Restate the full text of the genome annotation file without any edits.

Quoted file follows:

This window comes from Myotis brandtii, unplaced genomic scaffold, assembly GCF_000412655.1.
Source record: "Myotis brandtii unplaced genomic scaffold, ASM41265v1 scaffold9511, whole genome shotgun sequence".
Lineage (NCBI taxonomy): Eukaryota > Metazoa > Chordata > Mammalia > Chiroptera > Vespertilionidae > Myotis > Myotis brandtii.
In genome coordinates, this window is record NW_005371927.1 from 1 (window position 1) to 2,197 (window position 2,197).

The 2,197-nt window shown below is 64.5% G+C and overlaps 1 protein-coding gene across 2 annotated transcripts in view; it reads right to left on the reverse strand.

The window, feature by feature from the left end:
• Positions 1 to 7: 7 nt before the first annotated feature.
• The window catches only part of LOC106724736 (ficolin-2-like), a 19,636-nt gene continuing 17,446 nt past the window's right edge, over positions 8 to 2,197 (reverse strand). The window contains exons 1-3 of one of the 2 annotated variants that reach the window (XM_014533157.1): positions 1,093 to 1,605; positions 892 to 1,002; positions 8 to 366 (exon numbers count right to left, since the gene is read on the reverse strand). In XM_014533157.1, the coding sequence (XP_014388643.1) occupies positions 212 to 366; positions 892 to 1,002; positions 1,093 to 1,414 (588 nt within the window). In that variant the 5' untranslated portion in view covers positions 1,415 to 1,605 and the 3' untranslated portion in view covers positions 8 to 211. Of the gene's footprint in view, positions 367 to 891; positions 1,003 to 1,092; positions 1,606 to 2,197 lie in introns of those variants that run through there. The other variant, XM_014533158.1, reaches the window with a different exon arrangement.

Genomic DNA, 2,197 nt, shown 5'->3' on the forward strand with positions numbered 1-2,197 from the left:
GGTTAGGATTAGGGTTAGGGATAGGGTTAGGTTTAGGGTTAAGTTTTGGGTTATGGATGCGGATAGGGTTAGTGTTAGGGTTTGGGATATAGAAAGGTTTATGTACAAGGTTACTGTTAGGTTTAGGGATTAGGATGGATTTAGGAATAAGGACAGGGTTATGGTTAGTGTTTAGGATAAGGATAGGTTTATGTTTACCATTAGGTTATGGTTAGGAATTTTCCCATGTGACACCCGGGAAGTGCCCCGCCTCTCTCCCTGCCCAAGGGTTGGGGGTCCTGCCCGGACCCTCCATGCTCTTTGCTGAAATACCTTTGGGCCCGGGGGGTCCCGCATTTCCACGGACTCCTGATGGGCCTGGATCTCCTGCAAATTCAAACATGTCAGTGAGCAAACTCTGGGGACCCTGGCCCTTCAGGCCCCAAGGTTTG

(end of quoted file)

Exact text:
This window comes from Myotis brandtii, unplaced genomic scaffold, assembly GCF_000412655.1.
Source record: "Myotis brandtii unplaced genomic scaffold, ASM41265v1 scaffold9511, whole genome shotgun sequence".
Lineage (NCBI taxonomy): Eukaryota > Metazoa > Chordata > Mammalia > Chiroptera > Vespertilionidae > Myotis > Myotis brandtii.
In genome coordinates, this window is record NW_005371927.1 from 1 (window position 1) to 2,197 (window position 2,197).

The 2,197-nt window shown below is 64.5% G+C and overlaps 1 protein-coding gene across 2 annotated transcripts in view; it reads right to left on the reverse strand.

The window, feature by feature from the left end:
• Positions 1 to 7: 7 nt before the first annotated feature.
• The window catches only part of LOC106724736 (ficolin-2-like), a 19,636-nt gene continuing 17,446 nt past the window's right edge, over positions 8 to 2,197 (reverse strand). The window contains exons 1-3 of one of the 2 annotated variants that reach the window (XM_014533157.1): positions 1,093 to 1,605; positions 892 to 1,002; positions 8 to 366 (exon numbers count right to left, since the gene is read on the reverse strand). In XM_014533157.1, the coding sequence (XP_014388643.1) occupies positions 212 to 366; positions 892 to 1,002; positions 1,093 to 1,414 (588 nt within the window). In that variant the 5' untranslated portion in view covers positions 1,415 to 1,605 and the 3' untranslated portion in view covers positions 8 to 211. Of the gene's footprint in view, positions 367 to 891; positions 1,003 to 1,092; positions 1,606 to 2,197 lie in introns of those variants that run through there. The other variant, XM_014533158.1, reaches the window with a different exon arrangement.

Genomic DNA, 2,197 nt, shown 5'->3' on the forward strand with positions numbered 1-2,197 from the left:
GGTTAGGATTAGGGTTAGGGATAGGGTTAGGTTTAGGGTTAAGTTTTGGGTTATGGATGCGGATAGGGTTAGTGTTAGGGTTTGGGATATAGAAAGGTTTATGTACAAGGTTACTGTTAGGTTTAGGGATTAGGATGGATTTAGGAATAAGGACAGGGTTATGGTTAGTGTTTAGGATAAGGATAGGTTTATGTTTACCATTAGGTTATGGTTAGGAATTTTCCCATGTGACACCCGGGAAGTGCCCCGCCTCTCTCCCTGCCCAAGGGTTGGGGGTCCTGCCCGGACCCTCCATGCTCTTTGCTGAAATACCTTTGGGCCCGGGGGGTCCCGCATTTCCACGGACTCCTGATGGGCCTGGATCTCCTGCAAATTCAAACATGTCAGTGAGCAAACTCTGGGGACCCTGGCCCTTCAGGCCCCAAGGTTTG